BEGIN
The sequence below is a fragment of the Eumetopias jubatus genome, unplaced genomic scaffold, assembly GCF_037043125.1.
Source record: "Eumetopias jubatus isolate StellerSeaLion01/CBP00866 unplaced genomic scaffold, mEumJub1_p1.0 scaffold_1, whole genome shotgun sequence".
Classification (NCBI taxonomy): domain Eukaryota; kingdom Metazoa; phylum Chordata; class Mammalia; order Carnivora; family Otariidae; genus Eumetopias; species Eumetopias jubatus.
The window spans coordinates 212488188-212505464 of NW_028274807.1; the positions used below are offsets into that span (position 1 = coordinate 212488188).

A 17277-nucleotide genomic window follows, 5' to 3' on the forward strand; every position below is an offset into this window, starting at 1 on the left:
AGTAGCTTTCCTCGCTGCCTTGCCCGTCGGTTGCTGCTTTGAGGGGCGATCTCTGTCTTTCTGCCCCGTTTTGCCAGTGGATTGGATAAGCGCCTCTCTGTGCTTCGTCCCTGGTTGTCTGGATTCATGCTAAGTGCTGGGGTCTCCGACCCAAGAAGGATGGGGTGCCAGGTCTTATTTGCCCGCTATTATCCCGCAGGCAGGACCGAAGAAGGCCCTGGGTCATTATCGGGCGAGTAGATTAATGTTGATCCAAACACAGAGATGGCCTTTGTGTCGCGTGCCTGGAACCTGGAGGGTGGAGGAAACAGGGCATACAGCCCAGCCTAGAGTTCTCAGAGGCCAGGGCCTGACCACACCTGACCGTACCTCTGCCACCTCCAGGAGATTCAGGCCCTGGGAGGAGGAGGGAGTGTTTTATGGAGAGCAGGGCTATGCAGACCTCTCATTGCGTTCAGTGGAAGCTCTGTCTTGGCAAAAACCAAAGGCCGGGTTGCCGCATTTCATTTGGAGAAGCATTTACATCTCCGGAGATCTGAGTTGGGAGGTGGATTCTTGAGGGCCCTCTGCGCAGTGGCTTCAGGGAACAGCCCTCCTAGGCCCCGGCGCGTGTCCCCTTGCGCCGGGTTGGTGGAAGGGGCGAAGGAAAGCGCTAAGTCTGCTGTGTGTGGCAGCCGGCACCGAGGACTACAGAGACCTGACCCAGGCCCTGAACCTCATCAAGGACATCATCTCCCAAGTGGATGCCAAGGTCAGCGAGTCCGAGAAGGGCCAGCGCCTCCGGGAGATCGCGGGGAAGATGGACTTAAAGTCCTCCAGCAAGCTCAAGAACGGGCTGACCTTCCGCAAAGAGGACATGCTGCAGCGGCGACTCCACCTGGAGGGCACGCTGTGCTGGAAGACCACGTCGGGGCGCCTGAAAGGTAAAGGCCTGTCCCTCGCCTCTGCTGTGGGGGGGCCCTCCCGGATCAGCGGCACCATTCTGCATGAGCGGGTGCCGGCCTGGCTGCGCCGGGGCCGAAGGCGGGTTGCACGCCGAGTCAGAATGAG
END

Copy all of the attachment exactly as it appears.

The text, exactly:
The sequence below is a fragment of the Eumetopias jubatus genome, unplaced genomic scaffold, assembly GCF_037043125.1.
Source record: "Eumetopias jubatus isolate StellerSeaLion01/CBP00866 unplaced genomic scaffold, mEumJub1_p1.0 scaffold_1, whole genome shotgun sequence".
Classification (NCBI taxonomy): domain Eukaryota; kingdom Metazoa; phylum Chordata; class Mammalia; order Carnivora; family Otariidae; genus Eumetopias; species Eumetopias jubatus.
The window spans coordinates 212488188-212505464 of NW_028274807.1; the positions used below are offsets into that span (position 1 = coordinate 212488188).

A 17277-nucleotide genomic window follows, 5' to 3' on the forward strand; every position below is an offset into this window, starting at 1 on the left:
AGTAGCTTTCCTCGCTGCCTTGCCCGTCGGTTGCTGCTTTGAGGGGCGATCTCTGTCTTTCTGCCCCGTTTTGCCAGTGGATTGGATAAGCGCCTCTCTGTGCTTCGTCCCTGGTTGTCTGGATTCATGCTAAGTGCTGGGGTCTCCGACCCAAGAAGGATGGGGTGCCAGGTCTTATTTGCCCGCTATTATCCCGCAGGCAGGACCGAAGAAGGCCCTGGGTCATTATCGGGCGAGTAGATTAATGTTGATCCAAACACAGAGATGGCCTTTGTGTCGCGTGCCTGGAACCTGGAGGGTGGAGGAAACAGGGCATACAGCCCAGCCTAGAGTTCTCAGAGGCCAGGGCCTGACCACACCTGACCGTACCTCTGCCACCTCCAGGAGATTCAGGCCCTGGGAGGAGGAGGGAGTGTTTTATGGAGAGCAGGGCTATGCAGACCTCTCATTGCGTTCAGTGGAAGCTCTGTCTTGGCAAAAACCAAAGGCCGGGTTGCCGCATTTCATTTGGAGAAGCATTTACATCTCCGGAGATCTGAGTTGGGAGGTGGATTCTTGAGGGCCCTCTGCGCAGTGGCTTCAGGGAACAGCCCTCCTAGGCCCCGGCGCGTGTCCCCTTGCGCCGGGTTGGTGGAAGGGGCGAAGGAAAGCGCTAAGTCTGCTGTGTGTGGCAGCCGGCACCGAGGACTACAGAGACCTGACCCAGGCCCTGAACCTCATCAAGGACATCATCTCCCAAGTGGATGCCAAGGTCAGCGAGTCCGAGAAGGGCCAGCGCCTCCGGGAGATCGCGGGGAAGATGGACTTAAAGTCCTCCAGCAAGCTCAAGAACGGGCTGACCTTCCGCAAAGAGGACATGCTGCAGCGGCGACTCCACCTGGAGGGCACGCTGTGCTGGAAGACCACGTCGGGGCGCCTGAAAGGTAAAGGCCTGTCCCTCGCCTCTGCTGTGGGGGGGCCCTCCCGGATCAGCGGCACCATTCTGCATGAGCGGGTGCCGGCCTGGCTGCGCCGGGGCCGAAGGCGGGTTGCACGCCGAGTCAGAATGAG